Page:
Coordinators should establish regularly planned playgroups for the service's children, educators and families to provide children with learning opportunities in a social environment. Bi-monthly excursions provide children with opportunities to explore and interact together outside of the home environment. Coordinators should plan a variety of learning experiences for children that respond to their interests, dispositions and developmental stages. They could also share useful educational ideas with educators.

Coordinators maintain records of their conversations with educators through educator appraisals, visit reports and checklists. Coordinators should improve these appraisals by documenting how they support educators to develop their practice in relation to children's health, wellbeing and learning. Coordinator visit reports could explicitly identify discussion points about each educator's practice and the next steps for their development.

Coordinators have yet to document internal evaluation of the service's operations. The organisation's coordinator team could consider the philosophy, priorities for children's learning and the service's strategic direction to guide further internal evaluations. This would help to develop coordinators' shared understanding of internal evaluation as a tool for improvement.

The manager has worked with external professional support to develop the service's philosophy and strategic plan. Staff do not have shared understanding of these. The manager and co-ordinators should collaboratively review these documents, and develop an annual plan to ensure that the guiding principles are evident in management and teaching practices.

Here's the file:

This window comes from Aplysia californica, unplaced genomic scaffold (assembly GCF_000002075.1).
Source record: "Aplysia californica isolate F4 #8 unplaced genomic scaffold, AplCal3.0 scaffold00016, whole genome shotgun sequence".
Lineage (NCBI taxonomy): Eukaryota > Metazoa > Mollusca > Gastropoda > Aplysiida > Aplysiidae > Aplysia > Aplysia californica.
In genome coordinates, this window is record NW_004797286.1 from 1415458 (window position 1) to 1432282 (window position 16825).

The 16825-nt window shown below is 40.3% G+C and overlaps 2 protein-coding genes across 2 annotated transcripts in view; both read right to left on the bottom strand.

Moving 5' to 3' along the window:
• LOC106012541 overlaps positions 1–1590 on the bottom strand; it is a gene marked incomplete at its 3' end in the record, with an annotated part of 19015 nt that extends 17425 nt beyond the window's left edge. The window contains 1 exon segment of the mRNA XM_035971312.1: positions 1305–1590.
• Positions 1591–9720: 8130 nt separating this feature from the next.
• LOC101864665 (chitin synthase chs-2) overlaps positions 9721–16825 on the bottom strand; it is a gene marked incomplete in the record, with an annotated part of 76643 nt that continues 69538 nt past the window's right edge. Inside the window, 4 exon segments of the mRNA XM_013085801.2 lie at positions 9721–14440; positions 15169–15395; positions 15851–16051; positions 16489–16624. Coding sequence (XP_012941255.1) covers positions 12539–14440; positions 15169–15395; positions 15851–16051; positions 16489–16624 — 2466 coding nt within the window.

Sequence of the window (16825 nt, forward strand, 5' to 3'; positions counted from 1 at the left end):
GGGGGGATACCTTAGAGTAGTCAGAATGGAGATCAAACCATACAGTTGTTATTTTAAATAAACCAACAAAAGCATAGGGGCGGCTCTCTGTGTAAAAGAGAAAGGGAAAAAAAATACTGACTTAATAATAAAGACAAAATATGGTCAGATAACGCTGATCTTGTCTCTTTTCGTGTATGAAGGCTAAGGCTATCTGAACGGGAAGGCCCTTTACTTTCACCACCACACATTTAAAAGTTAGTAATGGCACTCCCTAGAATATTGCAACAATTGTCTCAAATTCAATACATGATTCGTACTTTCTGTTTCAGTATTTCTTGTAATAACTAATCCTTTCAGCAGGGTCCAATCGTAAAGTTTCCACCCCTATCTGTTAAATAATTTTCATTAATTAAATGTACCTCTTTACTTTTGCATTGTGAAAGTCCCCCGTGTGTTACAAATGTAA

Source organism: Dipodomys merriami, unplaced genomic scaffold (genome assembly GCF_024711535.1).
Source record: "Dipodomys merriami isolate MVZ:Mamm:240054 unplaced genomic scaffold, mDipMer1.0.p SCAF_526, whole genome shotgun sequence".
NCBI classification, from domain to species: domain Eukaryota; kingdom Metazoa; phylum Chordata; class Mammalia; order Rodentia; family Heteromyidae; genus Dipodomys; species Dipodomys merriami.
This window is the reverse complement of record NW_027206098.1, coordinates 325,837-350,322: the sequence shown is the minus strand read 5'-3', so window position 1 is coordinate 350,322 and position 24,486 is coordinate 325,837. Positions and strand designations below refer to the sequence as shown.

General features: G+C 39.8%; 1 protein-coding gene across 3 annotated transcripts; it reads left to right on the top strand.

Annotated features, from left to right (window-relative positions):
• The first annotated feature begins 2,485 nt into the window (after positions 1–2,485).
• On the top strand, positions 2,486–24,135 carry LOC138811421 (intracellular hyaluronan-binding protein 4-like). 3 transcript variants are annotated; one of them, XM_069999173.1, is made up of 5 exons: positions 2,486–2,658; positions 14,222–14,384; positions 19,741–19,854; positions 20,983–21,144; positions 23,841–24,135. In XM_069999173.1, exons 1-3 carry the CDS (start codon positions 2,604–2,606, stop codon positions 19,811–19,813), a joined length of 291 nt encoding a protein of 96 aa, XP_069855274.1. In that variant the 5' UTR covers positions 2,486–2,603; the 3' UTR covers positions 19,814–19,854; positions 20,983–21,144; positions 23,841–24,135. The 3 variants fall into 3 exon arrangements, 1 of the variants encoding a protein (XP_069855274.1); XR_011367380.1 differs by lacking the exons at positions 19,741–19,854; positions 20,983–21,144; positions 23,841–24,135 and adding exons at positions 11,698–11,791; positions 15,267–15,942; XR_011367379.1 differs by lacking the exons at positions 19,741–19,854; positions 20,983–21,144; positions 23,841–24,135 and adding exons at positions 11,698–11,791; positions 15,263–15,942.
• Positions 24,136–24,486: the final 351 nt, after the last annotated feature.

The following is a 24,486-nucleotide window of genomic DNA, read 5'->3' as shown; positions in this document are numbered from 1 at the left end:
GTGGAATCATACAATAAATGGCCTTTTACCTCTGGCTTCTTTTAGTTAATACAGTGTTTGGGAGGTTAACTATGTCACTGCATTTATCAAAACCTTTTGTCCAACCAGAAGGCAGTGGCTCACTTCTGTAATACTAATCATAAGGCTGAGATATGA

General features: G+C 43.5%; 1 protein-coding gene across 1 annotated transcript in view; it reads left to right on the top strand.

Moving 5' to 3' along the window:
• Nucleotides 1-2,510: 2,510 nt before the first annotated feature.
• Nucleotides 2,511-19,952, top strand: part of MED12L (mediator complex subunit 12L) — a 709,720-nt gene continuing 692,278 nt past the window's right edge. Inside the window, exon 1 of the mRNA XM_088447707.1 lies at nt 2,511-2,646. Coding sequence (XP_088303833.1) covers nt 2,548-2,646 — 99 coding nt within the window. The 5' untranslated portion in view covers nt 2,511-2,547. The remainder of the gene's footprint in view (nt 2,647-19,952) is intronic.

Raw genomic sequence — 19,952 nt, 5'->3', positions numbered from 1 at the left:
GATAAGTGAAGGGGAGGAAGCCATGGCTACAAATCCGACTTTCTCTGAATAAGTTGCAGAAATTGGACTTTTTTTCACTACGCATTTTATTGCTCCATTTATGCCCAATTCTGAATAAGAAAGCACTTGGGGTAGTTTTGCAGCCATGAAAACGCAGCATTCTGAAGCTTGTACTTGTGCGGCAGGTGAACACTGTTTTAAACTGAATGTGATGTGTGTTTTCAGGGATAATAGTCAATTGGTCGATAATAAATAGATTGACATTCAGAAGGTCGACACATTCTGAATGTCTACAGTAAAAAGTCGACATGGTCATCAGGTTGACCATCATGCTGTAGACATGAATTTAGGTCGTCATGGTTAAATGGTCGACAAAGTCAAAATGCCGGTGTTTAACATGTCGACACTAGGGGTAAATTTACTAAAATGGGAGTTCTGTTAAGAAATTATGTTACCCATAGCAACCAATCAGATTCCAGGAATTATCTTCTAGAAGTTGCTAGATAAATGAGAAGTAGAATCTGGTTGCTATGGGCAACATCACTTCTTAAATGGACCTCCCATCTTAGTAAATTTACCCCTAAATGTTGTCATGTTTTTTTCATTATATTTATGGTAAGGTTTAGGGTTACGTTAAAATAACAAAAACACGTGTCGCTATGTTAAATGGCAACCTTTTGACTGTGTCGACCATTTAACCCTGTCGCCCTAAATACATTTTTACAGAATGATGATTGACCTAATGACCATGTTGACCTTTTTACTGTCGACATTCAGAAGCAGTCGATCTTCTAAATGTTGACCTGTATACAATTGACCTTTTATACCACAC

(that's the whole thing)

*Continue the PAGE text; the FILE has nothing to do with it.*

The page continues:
This year coordinators' appraisals have been improved to align with the Education Council's Standards. The service manager is yet to be appraised. External professional support with appraisals would help to build manager and coordinator confidence, professional knowledge and leadership capacity.

Ongoing staff turnover and reorganisation of roles and responsibilities have hampered improvement in the service. While some policies and processes have been established, the manager needs to update personnel management systems, including ensuring that police vetting requirements are met. There is an urgent need to improve both accountability and practice to ensure robust information is available about how the service is performing and keeping up-to-date with legislative requirements. Recent growth in the service and employment of new coordinators makes it critical that this improvement includes an up-to-date and well implemented policy framework.

Key Next Steps

Managers acknowledge that external support will be necessary to develop shared staff understanding of the priorities for improvement including:

  • refining strategic goals and developing an annual action plan to guide ongoing improvement

  • ensuring that internal evaluation relates purposefully and explicitly to making a positive difference for children

  • establishing ongoing policy review and development to ensure a complete and compliant policy framework

  • implementing a child-centred programme that extends children's learning, and is more responsive to infants and toddlers

  • improving processes for monitoring children's health and safety in homes